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Surviving the Fires – Emotional Changes

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Surviving the Fires – Emotional Changes

Are you a survivor of the forest fires ravaging Ventura county and moving into Santa Barbara county, California?  What emotional changes are normal at this point in the fires and what can you do to gain your balance back as quickly as possible?

If so, this information is for you, written as a psychologist.  That said, I took notes as I went through it myself this week, evacuating as I saw the flames not far from my home.  I will break my notes down into shorter pieces to post here.

As I write this, one week after it began,  I see smoke and haze out every window, and have a new air filter machine humming in the background. This has really helped the air quality inside.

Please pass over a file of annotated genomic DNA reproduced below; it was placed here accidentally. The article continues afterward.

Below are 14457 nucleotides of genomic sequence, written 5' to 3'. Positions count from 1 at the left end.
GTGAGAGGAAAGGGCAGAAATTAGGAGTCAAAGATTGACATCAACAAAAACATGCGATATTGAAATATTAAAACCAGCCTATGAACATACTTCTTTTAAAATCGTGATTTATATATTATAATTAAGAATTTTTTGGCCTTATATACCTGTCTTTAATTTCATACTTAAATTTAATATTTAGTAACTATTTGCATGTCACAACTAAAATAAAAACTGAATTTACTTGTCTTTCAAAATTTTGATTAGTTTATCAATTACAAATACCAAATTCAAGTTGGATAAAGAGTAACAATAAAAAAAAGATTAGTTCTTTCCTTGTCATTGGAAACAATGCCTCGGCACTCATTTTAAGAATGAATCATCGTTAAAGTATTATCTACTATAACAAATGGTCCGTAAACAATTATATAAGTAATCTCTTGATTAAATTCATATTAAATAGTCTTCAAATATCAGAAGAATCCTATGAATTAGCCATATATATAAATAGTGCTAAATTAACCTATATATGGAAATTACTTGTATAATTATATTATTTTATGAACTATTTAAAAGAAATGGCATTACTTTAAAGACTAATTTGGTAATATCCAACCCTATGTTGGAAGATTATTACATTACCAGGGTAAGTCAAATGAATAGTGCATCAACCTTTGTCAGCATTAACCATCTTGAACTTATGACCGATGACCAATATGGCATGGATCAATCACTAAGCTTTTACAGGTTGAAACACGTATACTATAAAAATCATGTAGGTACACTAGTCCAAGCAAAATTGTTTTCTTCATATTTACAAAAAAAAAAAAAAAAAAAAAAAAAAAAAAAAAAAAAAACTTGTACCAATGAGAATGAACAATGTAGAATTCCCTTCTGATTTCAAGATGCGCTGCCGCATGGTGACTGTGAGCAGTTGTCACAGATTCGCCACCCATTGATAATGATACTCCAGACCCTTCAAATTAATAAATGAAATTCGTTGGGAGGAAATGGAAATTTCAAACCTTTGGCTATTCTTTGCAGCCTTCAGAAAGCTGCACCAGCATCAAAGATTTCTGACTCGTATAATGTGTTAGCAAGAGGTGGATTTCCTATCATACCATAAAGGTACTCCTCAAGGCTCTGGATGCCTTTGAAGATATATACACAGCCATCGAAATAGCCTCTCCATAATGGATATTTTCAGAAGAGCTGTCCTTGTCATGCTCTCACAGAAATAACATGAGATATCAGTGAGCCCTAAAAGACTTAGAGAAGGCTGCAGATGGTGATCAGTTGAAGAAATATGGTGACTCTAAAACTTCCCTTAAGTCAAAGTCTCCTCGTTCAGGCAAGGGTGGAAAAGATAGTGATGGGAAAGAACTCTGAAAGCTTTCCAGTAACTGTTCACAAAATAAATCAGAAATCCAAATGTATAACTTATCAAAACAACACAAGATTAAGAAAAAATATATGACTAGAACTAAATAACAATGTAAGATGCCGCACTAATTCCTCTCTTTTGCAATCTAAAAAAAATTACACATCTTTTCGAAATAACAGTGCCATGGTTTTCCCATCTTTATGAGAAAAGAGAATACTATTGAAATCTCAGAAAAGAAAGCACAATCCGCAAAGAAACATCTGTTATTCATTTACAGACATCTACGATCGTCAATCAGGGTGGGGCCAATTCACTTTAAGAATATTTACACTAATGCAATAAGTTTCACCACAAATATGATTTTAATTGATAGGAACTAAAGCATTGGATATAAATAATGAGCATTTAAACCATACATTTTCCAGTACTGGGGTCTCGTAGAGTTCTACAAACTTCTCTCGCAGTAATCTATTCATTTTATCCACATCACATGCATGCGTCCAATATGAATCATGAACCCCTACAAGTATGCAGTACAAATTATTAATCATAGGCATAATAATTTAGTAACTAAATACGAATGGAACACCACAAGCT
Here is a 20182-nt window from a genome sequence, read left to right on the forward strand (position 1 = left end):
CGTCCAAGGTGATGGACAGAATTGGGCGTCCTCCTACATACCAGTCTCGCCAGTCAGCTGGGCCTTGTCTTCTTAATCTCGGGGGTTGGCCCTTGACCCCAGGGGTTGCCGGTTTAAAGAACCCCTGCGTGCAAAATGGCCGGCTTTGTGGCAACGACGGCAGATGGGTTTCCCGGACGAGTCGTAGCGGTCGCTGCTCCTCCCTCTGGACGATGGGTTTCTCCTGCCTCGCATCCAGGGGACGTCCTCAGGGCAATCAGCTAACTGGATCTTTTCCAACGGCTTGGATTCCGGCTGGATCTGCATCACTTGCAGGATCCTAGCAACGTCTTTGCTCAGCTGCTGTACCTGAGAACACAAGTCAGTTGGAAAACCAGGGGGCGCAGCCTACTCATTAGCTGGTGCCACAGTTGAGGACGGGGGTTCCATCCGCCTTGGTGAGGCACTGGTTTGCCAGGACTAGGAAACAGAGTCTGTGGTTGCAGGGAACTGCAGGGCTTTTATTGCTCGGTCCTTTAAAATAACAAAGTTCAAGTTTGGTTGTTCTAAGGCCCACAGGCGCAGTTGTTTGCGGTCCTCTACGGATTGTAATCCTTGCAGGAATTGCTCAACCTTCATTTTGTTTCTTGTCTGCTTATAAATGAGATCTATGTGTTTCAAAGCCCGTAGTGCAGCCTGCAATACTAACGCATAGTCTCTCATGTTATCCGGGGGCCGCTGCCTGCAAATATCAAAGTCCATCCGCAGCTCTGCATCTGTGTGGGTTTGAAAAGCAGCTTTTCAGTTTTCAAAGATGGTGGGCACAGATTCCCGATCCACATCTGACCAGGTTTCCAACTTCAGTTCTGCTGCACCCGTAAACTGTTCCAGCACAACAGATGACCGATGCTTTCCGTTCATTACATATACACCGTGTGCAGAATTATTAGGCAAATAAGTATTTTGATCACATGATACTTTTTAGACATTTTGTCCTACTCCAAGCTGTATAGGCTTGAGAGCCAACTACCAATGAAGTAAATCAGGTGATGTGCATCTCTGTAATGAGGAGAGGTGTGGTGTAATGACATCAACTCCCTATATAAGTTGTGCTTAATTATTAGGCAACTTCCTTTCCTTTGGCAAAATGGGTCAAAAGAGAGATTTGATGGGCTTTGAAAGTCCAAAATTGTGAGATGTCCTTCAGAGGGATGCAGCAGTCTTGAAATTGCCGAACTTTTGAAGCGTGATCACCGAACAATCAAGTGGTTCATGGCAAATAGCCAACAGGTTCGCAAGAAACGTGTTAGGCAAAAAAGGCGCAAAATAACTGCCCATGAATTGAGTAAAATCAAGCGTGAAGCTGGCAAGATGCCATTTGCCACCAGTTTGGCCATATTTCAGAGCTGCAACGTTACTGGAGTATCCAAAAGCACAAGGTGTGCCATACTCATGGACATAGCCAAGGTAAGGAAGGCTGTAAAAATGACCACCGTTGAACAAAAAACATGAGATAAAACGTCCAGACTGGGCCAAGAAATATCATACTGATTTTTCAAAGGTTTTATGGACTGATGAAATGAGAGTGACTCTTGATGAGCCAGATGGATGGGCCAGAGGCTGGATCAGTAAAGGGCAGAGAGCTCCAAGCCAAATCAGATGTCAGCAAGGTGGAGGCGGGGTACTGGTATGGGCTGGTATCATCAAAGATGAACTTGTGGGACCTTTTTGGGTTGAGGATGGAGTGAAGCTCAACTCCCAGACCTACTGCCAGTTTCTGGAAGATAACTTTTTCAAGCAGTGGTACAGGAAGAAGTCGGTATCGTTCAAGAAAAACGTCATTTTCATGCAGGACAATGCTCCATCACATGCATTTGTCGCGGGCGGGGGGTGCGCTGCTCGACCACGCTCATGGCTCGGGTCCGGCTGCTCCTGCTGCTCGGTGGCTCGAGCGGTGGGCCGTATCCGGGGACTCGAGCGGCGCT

It’s Surreal

Feeling or experiencing what many are calling surreal is not the psychological term, that describes art.  Instead, we break down mental, physical and emotional sensations and experiences into the terms depersonalization and derealization.

The first describes how you feel as a person or inside of yourself, and the second describes how you are experiencing your environment or surroundings.  If you are feeling this way, read more details about it here https://www.mayoclinic.org/diseases-conditions/depersonalization-derealization-disorder/symptoms-causes/syc-20352911, but understand that momentary sensations of depersonalization and derealization when faced with a trauma like a firestorm down the block is NOT something to worry about. Nor is high anxiety, as long as you can still keep moving and getting out of harm’s way. All of these feelings are understandable under the circumstances.  And they should go away on their own. If you are an anxious person normally, take that into consideration and try some of my suggestion below.